Obama Grants Clemency to 97 Federal Prisoners, Most Convicted for Drug Crimes
Josh Siegel /
President Barack Obama shortened the sentences of 95 federal inmates on Friday, in his latest mark on a bipartisan push to reduce prison overcrowding and undo the harshness of the nation’s war on drugs.
After using executive authority to grant his third batch of clemencies during his administration, Obama has now granted 184 commutations — more than the last five presidents combined.
Obama granted clemency to 22 drug offenders in March and another 46 in July, including Douglas Lindsay, 47, from Newberry, S.C., who The Daily Signal profiled earlier this month.
“This is a very generous move by the president and a sign that he sees big problems in the criminal justice system and wants to do everything he can to fix it,” said Molly Gill, government affairs counsel at Families Against Mandatory Minimums, in an interview with The Daily Signal.
“President Obama is using his constitutional power to continue the drum beat that we need to pass legislation, fix unjust sentences, and reduce sentence length overall, and he is using the tools he has to do that.”
Most of Friday’s commutations went to nonviolent drug offenders who have been imprisoned for more than a decade and would have been sentenced to less time under current rules.
“This is an area where we can save money and reduce recidivism, where people who commit nonviolent crimes are released in a reasonable fashion,” Obama said during his end-of-year press conference on Friday.
Inmates given clemency do not leave the prison system right away. They are sent to lower-security prisons and then halfway houses to ease their transition, before they are released from the custody of the Federal Bureau of Prisons in April. Most ex-inmates then have to undergo five years of probation.
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A commutation is a form of clemency that keeps the conviction but ends the sentence.
Compared to commutations, Obama has granted far fewer pardons, which eliminate the conviction and restore the rights of ex-inmates, easing their path to landing jobs, finding housing and rebuilding their lives.
Obama has administered 66 pardons, including two on Friday, less than 3 percent of the petitions filed, according to The Marshall Project, and less than any president since John Adams.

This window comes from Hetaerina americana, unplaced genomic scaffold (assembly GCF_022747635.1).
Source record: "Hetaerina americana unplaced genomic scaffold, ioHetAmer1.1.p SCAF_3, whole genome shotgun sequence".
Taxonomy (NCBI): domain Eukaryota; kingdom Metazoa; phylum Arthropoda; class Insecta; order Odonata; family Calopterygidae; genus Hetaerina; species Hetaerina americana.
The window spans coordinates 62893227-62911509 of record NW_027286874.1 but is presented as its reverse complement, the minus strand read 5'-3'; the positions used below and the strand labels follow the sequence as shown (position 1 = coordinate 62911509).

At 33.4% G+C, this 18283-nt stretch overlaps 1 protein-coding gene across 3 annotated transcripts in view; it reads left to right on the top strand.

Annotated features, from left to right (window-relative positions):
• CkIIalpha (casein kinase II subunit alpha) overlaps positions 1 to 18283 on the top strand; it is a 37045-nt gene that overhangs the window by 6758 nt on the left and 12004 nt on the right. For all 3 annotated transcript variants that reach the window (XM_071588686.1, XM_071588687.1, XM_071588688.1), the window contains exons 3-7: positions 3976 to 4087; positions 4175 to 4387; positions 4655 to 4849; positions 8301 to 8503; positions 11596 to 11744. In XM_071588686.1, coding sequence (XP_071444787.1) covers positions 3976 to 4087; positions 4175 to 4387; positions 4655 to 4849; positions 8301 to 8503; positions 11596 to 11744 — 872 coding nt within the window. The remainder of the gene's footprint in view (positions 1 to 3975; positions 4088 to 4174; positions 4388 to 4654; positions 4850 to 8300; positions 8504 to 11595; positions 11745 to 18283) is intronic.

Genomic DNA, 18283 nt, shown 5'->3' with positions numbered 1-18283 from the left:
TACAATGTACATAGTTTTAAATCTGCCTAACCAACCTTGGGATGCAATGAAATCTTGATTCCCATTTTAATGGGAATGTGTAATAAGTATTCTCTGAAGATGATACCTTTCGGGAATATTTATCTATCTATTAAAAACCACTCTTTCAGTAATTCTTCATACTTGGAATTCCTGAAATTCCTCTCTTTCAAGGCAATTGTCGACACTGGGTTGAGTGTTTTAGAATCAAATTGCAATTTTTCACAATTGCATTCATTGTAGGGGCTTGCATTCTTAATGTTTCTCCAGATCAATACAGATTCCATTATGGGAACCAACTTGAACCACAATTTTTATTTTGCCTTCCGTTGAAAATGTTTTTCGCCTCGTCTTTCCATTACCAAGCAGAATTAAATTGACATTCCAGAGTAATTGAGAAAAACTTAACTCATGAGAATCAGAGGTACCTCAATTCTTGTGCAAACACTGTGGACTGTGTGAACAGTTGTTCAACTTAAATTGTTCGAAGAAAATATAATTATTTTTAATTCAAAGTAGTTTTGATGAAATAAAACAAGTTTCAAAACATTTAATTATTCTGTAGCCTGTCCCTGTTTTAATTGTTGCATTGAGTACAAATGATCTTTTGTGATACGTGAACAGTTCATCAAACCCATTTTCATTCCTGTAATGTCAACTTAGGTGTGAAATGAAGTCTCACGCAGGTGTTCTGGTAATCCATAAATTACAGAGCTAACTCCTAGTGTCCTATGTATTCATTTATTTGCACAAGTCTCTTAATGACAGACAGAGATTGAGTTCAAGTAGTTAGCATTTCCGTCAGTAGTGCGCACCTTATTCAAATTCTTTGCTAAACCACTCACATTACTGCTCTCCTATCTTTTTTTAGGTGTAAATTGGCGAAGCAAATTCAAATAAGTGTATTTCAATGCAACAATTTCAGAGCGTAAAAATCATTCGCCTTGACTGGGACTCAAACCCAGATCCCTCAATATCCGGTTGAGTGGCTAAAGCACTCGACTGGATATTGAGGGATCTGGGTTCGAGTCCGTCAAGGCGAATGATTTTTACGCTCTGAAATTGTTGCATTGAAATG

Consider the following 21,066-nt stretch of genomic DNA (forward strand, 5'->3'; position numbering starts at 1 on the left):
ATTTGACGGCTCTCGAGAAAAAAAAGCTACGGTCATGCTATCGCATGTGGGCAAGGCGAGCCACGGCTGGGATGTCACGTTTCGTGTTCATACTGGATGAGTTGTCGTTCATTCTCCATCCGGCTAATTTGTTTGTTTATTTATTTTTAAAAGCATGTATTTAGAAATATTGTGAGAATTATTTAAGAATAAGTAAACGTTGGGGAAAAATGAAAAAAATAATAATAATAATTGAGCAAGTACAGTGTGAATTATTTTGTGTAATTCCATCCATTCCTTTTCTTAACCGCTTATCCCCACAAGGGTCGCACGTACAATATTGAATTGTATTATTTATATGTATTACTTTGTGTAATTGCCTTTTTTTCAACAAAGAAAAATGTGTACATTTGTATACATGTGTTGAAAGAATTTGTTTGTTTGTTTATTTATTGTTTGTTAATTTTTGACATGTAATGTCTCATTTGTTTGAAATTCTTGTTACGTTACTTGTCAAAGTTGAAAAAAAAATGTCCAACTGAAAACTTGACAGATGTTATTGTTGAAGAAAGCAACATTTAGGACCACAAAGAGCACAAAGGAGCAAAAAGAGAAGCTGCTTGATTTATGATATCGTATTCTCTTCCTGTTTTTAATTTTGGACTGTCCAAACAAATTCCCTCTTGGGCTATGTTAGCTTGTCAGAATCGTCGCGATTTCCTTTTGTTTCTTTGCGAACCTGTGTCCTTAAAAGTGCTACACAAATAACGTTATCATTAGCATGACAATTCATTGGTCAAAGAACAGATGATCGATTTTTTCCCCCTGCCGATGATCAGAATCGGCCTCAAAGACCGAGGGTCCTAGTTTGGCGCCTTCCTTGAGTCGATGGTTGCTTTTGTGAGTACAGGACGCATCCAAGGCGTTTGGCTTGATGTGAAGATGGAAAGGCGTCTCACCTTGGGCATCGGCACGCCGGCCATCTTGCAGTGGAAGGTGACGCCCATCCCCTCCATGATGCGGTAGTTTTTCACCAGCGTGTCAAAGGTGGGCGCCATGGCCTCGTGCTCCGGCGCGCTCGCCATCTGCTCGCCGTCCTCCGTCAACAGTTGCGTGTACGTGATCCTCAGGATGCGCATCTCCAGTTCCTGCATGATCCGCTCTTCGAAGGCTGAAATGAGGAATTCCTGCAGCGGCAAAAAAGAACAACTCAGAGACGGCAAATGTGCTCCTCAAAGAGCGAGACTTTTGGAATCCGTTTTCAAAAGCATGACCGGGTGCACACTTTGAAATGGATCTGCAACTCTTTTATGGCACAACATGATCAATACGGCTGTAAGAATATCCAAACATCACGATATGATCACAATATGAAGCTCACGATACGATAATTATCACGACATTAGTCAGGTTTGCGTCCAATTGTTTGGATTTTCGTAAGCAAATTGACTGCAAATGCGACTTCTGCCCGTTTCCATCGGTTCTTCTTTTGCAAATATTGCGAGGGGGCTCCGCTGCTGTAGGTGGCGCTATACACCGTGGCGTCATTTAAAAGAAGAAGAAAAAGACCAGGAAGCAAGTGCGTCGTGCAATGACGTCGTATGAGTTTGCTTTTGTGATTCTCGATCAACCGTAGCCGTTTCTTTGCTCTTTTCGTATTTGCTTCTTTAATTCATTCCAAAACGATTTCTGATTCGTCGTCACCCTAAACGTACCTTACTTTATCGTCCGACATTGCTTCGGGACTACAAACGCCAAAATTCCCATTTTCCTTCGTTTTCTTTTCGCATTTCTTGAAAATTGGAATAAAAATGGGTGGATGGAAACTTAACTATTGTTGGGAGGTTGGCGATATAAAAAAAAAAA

Still, the news of more commutations was met positively by criminal justice reform advocates.
“Unlike other unilateral actions that President Obama has taken, he has clear constitutional authority to take the actions he took today,” said John Malcolm, the director of The Heritage Foundation’s Meese Center for Legal and Judicial Studies.
“One can only hope that these offenders, who have been given a new lease on life, will prove to have been worthy of the gift they have been given. If that proves to be the case, then not only will their lives be better, but the lives of their loved ones and of society as a whole will be too.”
It is especially seen as a positive sign for the progress of Clemency Project 2014, an organization set up by the Justice Department where nonprofit groups and pro-bono lawyers assist federal prisoners looking to shorten their sentences.
Of the 95 commutations Friday, 27 were screened through the Clemency Project, after only four of the previous ones were facilitated through the organization.
The Clemency Project has received roughly 34,000 applications, about half of whom were deemed ineligible under White House criteria requiring clemency beneficiaries to have served at least 10 years in prison, with no violent history and perfect behavior.
Applications approved by the Clemency Project have to undergo several more layers of review inside the Justice Department, before getting to the White House.
“While it is my hope that President Obama will increase the use of his clemency power going forward, one can only be happy for each and every of today’s grantees and their loved ones.” said Cynthia W. Roseberry, project manager for Clemency Project 2014, in a statement.
Despite the calls for more action from Obama, the most meaningful dent in the federal prison population will have to come from Congress.
Both chambers of Congress are debating several bipartisan bills to change sentencing laws, and House Speaker Paul Ryan, R-Wis., has expressed support for getting something done on the issue next year.
“Some people of Congress might react strongly when they see 95 people are getting out of prison, but we have to remember people change in prison, better themselves, and deserve a second chance,” Gill said.
“This is just another signal that Congress needs to act. This is one problem we can’t commute our way out of.”